About Saprolegnia

What is Saprolegnia? 

 Saprolegnia (pronounced: "Sap-ro-leg-ni-ah") is a fungal-like organism that infects freshwater fish and their eggs, amphibians and their eggs, and crustaceans. There are several different species of Saprolegnia, but Saprolegnia parasitica (S. parasitca) is the main species that infects fish.  Saprolegnia is part of the natural ecology of freshwater environments, therefore it is not unusual to see occasional Saprolegnia infections in wild fish.

S. parasitica causes the disease saprolegniasis. Typical signs of infection include patches of white cotton-like fluff on the skin, fins and gills of infected fish. This fluffy "fungus" destroys the surface tissues of the fish before penetrating into the muscle layers and blood vessels.

As the infection progresses, the regulation of water and mineral salts in the fish’s blood (a process known as osmoregulation) becomes impaired, eventually resulting in death.

Saprolegnia species are tolerant to a wide range of temperatures (3°C - 30°C) but more prevalent at lower temperatures. They are considered both saprotrophic (feed on dead or decaying matter) and necrotrophic (destroy living tissue and then feed on the dead or decaying matter). 

Saprolegnia filaments (hyphae) are long with rounded ends.  During "fungus" growth, a mass of hyphae is formed. When the mass of hyphae is large enough to be seen without use of a microscope, it is referred to as mycelium

Life cycle of Saprolegnia

Saprolegnia has a diploid life cycle, meaning it includes both sexual and asexual reproductive stages.

sapro-lifecycle
sapro-fish

Image sources, top to bottom: 1 2 3 4

The Asexual Phase

The asexual stage begins with the production of primary zoospores, these form within the hyphal tips of the Saprolegnia mycelia, known as sporangia. A decrease in available nutrients or sudden drop in environmental temperature are two factors known to trigger primary zoospore formation. The sporangia containing the primary zoospores swell and eventually burst. Upon release, the primary zoospores are able swim for a short period before they encyst, offering a minimal level of independent dispersal.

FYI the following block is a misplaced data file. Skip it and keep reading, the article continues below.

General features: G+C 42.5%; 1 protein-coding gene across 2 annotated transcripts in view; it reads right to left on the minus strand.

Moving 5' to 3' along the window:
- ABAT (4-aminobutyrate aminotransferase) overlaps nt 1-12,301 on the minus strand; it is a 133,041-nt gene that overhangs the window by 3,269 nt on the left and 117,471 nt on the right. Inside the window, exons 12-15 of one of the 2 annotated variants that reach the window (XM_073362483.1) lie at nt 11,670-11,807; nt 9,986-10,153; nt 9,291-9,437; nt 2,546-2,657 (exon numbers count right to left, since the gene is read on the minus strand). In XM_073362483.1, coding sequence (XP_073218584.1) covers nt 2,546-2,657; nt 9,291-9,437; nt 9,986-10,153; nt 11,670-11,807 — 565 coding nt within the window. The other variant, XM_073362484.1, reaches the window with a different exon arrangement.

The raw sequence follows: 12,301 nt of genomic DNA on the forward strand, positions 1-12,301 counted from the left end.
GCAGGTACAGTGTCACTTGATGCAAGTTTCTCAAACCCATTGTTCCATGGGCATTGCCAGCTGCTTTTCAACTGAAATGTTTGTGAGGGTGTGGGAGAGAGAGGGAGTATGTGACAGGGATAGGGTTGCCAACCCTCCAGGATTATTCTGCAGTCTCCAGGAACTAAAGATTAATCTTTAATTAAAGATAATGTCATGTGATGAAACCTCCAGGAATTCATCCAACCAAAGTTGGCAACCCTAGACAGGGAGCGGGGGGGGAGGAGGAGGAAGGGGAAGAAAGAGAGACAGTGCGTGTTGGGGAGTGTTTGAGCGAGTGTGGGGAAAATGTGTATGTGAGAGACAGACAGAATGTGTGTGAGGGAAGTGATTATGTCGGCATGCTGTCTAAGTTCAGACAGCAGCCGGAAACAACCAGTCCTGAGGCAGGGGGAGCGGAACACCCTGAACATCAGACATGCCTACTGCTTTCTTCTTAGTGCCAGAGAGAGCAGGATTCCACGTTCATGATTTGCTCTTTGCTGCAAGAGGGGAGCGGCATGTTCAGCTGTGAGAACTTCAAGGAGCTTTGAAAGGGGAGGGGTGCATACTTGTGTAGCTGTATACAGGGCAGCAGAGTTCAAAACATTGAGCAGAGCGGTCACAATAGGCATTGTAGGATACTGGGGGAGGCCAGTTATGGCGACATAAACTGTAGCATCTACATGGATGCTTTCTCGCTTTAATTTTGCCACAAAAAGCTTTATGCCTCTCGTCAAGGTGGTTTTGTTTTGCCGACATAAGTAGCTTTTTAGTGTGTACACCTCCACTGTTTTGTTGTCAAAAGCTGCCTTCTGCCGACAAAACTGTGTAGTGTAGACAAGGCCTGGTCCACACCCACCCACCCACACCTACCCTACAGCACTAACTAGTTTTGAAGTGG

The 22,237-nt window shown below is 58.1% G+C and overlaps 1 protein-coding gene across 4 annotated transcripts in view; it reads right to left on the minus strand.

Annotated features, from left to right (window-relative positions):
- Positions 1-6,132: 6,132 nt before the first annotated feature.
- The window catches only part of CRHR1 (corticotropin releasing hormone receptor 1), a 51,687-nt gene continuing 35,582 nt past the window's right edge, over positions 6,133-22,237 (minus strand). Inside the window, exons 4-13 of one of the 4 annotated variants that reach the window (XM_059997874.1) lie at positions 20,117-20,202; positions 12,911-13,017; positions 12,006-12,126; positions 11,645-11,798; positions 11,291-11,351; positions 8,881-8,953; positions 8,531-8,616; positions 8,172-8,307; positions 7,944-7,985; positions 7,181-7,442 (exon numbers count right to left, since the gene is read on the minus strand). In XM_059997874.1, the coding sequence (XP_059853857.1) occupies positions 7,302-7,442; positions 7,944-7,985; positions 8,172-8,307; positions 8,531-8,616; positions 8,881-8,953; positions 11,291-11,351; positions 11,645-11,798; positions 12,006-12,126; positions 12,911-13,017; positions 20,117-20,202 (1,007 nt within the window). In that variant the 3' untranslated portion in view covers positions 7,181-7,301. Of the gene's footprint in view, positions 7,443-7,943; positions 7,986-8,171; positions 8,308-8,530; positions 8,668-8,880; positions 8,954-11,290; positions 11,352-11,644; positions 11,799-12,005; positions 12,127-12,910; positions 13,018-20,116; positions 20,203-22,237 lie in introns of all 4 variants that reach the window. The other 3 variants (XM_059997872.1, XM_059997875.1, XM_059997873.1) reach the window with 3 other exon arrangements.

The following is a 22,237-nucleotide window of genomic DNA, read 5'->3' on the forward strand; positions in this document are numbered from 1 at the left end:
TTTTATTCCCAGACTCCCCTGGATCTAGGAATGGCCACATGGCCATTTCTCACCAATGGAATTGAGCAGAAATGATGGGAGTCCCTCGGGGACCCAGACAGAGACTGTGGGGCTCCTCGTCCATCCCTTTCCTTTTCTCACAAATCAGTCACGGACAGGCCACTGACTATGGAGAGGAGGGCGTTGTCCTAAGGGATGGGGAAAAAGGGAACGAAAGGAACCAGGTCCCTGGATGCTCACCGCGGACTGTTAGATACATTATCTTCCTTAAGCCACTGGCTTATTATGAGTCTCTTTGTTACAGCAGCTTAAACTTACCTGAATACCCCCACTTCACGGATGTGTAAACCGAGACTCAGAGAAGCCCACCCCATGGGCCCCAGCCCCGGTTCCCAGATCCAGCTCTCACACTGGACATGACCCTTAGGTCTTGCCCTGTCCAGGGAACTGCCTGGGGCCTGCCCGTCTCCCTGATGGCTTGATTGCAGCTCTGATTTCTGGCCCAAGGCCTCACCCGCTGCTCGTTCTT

Primary cysts can then release secondary zoospores, which can swim for longer periods than their primary precursors and are considered the main infective unit of Saprolegnia species. For many Saprolegnia species, including S. parasitica, secondary zoospores can undergo repeated cycles of zoospore encystment and release, during a process known as “polyplanetism” or “repeated zoospore emergence” (RZE). This cycle allows secondary zoospores several attempts to locate a host and establish an infection. Secondary cysts of S. parasitica also possess a set of hairs or boathooks which are thought to aid in the attachment to passing fish. These hairs are thought to enhance the infective ability of S. parasitica. 

 

 

 

The Sexual Stage

Upon locating a host, the sexual stage in the life cycle commences. The first step of which is the production of the male and female reproductive structures, the antheridium and oogonium respectively. Fertilisation occurs upon fusion of these sexual structures and the sexual spore produced is called an oospore

spores-in-sporangium
secondary-spore-hairs
ospore

Spore image sources top to bottom: 1 2 3

aqua&wild

Image sources: Top, Bottom

 

Impacts of Saprolegnia infections

Economic impacts: Aquaculture is the world's fastest growing food industry. S. parasitica infections have a huge impact on this industry, with saprolegniasis-induced deaths reported in 1 in 10 farm-raised salmon. The Scottish salmon farming industry alone suffers an annual £5 million loss due to this fluffy fiend!

Environmental impacts: Declines in wild fish populations, particularly salmon, have also been associated with S. parasitica infections. It’s been suggested that infections in aquaculture may be transferred to wild fish stocks. However, the reverse may indeed be true. There is currently very little scientific evidence to resolve this issue.

Tracking Saprolegnia infections around the UK